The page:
Thursday, October 05, 2006
Bunyips and Yowies
Hey, y'all, my CPs just informed me that most Americans have never heard of a Bunyip, so I figured maybe you'd like to hear about one of our most famous mythical creatures.
The bunyip (also called a yowie)is commonly featured in Australian children's stories. We even have chocolate yowies for sale in the supermarket with plastic native animals inside them. Are they real? Well, you be the judge.
Bunyips are supposed to live at the bottom of lakes, billabongs (dried up river beds) and dams. They emerge at night to prey on animals, women and children and give a loud bellowing cry if approached. When the Aborigines hear the cry, they stay away from the water, which is why I've always enouraged the stories in my home. It keeps little kids from wandering alone in places where they might drown. By the time they doubt the stories, mostly they can swim.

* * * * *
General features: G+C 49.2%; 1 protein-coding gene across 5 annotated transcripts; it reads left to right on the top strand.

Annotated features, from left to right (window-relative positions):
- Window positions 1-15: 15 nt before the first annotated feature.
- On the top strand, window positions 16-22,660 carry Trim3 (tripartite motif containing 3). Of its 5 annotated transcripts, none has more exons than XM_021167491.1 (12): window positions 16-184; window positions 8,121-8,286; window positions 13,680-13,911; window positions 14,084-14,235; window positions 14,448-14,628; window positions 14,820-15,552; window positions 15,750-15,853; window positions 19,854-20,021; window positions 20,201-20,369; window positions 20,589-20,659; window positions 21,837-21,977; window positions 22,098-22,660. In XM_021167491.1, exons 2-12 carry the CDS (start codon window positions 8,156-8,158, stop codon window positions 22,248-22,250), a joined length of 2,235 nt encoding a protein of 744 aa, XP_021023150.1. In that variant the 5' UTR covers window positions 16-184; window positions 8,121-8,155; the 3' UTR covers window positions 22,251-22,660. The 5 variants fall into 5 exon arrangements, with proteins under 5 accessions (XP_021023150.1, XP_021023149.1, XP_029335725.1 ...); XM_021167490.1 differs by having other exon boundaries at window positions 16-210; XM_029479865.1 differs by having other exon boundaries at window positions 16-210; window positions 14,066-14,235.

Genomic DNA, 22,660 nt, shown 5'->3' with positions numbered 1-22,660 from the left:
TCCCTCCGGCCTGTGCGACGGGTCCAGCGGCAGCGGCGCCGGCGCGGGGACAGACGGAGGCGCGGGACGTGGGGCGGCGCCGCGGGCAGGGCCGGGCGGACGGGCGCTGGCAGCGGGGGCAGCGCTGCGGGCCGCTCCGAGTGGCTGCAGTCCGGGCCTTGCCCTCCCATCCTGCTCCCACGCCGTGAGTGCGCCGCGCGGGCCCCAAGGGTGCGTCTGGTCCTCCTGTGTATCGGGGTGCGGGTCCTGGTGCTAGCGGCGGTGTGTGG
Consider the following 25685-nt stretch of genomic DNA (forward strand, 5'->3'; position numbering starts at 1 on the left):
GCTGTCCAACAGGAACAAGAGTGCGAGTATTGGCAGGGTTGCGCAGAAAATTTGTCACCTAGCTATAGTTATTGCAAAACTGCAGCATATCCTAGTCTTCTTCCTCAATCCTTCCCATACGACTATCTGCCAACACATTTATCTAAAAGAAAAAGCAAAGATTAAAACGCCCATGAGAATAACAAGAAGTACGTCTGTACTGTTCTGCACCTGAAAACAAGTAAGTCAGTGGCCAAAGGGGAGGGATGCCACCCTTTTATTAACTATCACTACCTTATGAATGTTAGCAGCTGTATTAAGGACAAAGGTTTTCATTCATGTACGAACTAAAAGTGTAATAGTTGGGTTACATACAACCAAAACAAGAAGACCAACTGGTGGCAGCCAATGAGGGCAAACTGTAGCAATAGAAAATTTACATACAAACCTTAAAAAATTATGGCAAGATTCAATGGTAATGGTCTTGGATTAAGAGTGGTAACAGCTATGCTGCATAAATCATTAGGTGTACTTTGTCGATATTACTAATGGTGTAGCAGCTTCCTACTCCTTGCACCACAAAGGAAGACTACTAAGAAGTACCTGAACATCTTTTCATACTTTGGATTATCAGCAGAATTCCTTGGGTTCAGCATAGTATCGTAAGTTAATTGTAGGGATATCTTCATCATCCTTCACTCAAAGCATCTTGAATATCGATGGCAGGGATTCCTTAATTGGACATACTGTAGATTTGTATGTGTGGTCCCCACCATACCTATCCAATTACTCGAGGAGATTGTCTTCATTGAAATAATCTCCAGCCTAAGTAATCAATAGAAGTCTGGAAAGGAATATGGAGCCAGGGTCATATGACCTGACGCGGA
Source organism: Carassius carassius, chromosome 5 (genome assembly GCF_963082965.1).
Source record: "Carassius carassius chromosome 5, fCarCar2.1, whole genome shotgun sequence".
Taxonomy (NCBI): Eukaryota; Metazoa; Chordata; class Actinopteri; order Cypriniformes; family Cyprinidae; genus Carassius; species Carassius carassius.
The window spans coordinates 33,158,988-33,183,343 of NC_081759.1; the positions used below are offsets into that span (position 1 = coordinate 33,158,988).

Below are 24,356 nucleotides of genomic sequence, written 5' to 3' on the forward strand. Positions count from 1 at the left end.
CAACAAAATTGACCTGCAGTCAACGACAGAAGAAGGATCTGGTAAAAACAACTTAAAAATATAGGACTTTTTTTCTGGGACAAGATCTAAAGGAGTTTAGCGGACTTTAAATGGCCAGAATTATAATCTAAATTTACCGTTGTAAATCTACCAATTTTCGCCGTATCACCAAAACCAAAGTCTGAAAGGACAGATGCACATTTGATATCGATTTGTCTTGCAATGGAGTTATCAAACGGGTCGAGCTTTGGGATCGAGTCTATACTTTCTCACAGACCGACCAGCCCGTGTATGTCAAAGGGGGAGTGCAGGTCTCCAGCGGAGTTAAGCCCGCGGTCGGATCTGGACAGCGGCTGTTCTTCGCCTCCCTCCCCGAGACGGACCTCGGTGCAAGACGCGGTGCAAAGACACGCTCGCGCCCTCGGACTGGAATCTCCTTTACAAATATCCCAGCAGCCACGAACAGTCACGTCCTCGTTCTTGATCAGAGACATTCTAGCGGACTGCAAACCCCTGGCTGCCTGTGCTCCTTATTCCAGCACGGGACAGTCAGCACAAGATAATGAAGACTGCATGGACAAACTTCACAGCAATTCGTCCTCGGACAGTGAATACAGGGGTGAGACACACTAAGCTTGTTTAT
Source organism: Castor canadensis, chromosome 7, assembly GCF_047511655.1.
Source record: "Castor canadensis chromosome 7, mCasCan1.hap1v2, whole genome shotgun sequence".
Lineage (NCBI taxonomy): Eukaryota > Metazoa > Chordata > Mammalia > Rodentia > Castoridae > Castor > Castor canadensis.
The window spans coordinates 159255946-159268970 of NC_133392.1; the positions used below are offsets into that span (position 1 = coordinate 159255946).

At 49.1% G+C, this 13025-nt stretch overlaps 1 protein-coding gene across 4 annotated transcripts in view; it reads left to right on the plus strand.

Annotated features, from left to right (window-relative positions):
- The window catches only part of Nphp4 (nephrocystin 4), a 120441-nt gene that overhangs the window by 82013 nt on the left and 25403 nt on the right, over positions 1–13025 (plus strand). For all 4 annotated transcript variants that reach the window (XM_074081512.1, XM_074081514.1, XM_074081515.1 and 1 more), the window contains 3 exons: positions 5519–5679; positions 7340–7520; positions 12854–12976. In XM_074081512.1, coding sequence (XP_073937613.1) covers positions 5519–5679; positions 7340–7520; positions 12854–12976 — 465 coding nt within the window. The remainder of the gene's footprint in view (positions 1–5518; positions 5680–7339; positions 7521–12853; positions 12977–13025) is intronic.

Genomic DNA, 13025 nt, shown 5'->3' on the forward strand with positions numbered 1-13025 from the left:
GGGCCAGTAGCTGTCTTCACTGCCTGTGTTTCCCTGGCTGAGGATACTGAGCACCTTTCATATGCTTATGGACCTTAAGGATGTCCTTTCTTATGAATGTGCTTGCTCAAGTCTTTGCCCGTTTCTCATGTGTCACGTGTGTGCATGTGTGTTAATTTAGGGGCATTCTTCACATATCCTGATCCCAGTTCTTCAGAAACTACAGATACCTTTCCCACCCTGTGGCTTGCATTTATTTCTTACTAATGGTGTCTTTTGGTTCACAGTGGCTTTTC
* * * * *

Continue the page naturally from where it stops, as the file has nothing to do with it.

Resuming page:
There were many "sightings" in the 1930's during the Depression when many tramps and vagrants (swagmen)took to the road to find work. They often lived near bodies of water to survive, so who better to see a Bunyip?
Descriptions vary widely- tusks, four legs, flippers, a large oval body and a tail like a horse is the most common, but they have also been described as hairy, scaled, feathered, fur, long tail, long neck, horse head, bird head etc... I guess it depends how drunk the seer was at the time. :-)
Some people believe the bunyip was a Diprotodon, an Ice-Age marsupial that co-existed with the early Aborigines before becoming extinct. Another theory is that Bunyips are seals, that somehow made it far inland, or crocodiles. But whatever it is, you don't want to mess with a bunyip.
According to folklore a fisherman once caught a baby bunyip, and although his companions begged him to put it back in the water, he refused to do so. Naturally the mother bunyip was furious. She retaliated by causing the waters of the lake to rise until the whole countryside was flooded and the baby floated back to her.